Newly proposed model for shape of HIV-1 viral shell may change how we understand the disease

“If our model is correct, then we can begin investigating ways we could block or interrupt the mechanism of viral entry.”


Computer model based on new research that suggests the HIV-1 virus is encased in a spherical shell, which opens like flower petals to release the virus when it infects a healthy cell. (Image: Marcelo Marcet-Palacios)

The shell of the HIV-1 virus may have a different shape than previously thought, according to a new study by University of Alberta that has significant implications for understanding how the virus functions.

The research suggests the HIV-1 virus is housed within a spherical matrix shell. When it infects a healthy cell, the shell fuses to the outside of the target cell and then releases the virus inside where it attacks the cell.

"Our new proposed structure for the HIV-1 virus has a very peculiar shape, almost like petals of a flower," said study co-author Sean Graves. "A better structural knowledge of the matrix shell may help us understand the fusing and infection process."

HIV-1, the most widespread and virulent of two strains of human immunodeficency virus, causes HIV infection and eventually leads to AIDS if left untreated.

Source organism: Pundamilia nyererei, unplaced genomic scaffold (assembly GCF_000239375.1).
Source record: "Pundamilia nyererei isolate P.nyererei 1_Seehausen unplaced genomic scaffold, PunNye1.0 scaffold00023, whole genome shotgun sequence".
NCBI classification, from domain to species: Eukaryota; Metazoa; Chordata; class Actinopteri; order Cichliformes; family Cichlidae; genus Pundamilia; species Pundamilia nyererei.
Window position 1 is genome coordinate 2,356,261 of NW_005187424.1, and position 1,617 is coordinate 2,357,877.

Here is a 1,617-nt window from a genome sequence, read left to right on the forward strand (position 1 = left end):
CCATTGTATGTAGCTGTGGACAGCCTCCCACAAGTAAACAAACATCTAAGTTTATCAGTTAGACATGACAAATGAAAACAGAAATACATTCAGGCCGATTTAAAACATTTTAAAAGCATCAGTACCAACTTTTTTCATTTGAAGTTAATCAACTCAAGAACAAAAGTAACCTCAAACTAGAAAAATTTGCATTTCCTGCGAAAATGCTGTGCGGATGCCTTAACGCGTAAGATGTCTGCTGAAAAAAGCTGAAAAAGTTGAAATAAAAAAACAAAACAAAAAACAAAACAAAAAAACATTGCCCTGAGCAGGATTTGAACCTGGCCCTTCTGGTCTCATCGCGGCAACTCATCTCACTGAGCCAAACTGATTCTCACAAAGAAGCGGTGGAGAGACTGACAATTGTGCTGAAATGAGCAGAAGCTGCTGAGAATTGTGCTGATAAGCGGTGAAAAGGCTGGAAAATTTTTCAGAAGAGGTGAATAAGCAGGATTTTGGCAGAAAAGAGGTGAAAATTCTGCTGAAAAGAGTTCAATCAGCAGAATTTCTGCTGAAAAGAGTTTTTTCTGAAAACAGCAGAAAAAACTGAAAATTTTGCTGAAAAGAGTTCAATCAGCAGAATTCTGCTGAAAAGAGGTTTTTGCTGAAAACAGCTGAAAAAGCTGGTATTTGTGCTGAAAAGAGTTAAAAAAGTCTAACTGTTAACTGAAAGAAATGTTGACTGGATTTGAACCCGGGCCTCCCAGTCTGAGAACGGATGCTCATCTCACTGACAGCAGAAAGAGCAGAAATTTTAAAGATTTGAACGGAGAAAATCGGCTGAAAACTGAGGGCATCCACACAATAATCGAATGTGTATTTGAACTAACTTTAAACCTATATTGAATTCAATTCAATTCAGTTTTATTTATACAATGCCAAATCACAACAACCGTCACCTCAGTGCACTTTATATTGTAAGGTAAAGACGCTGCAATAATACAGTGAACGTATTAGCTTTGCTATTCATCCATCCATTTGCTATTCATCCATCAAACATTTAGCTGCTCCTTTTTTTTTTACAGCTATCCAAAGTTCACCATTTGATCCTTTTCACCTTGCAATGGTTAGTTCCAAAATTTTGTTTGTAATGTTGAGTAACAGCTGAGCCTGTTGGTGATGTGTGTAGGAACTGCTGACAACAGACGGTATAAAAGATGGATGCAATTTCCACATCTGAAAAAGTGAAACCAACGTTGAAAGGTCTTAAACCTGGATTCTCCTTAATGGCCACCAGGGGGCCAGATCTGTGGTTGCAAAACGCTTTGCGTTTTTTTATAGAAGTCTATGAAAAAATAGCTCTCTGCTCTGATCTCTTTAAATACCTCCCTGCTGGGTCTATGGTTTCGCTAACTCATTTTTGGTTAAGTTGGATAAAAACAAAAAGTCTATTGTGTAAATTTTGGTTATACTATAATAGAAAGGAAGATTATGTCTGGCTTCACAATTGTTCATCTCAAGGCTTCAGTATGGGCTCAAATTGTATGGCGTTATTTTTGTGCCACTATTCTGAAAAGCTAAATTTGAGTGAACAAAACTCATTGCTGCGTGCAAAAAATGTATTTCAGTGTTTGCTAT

The research shows that the previous model used to describe the structure of the HIV-1 matrix shell was mathematically impossible, and provides a viable alternative. The researchers have made the new model available online for other scientists around the world.

Though it is too early to anticipate whether the model will translate into new treatments for the nearly 38 million people worldwide who have HIV or AIDS, the researchers said it will help scientists better understand and predict the behaviour of the HIV-1 virus.

"Our contribution uses mathematical principles to help guide the scientific community in the right direction," added U of A endocrinologist and study co-author Marcelo Marcet-Palacios.

"If our model is correct, then we can begin investigating ways we could block or interrupt the mechanism of viral entry-for example, by using a medication that could cross-link the 'petals' of the structure together to prevent the opening of the particle and thus stopping entry of the viral genome into the host cell."

The research involved an interdisciplinary team with expertise in biology, mathematics and computing science, said Weijie Sun, a former student of Graves' who collaborated on the study.

"This collaboration made it possible to come up with a new model consistent with previously observed evidence and allowed us to develop a computer program freely accessible online that other scientists around the world can use to recreate our work and further develop this new model," said Sun.

The study, "Mathematical Determination of the HIV-1 Matrix Shell Structure and Its Impact on the Biology of HIV-1," was published in PLOS ONE.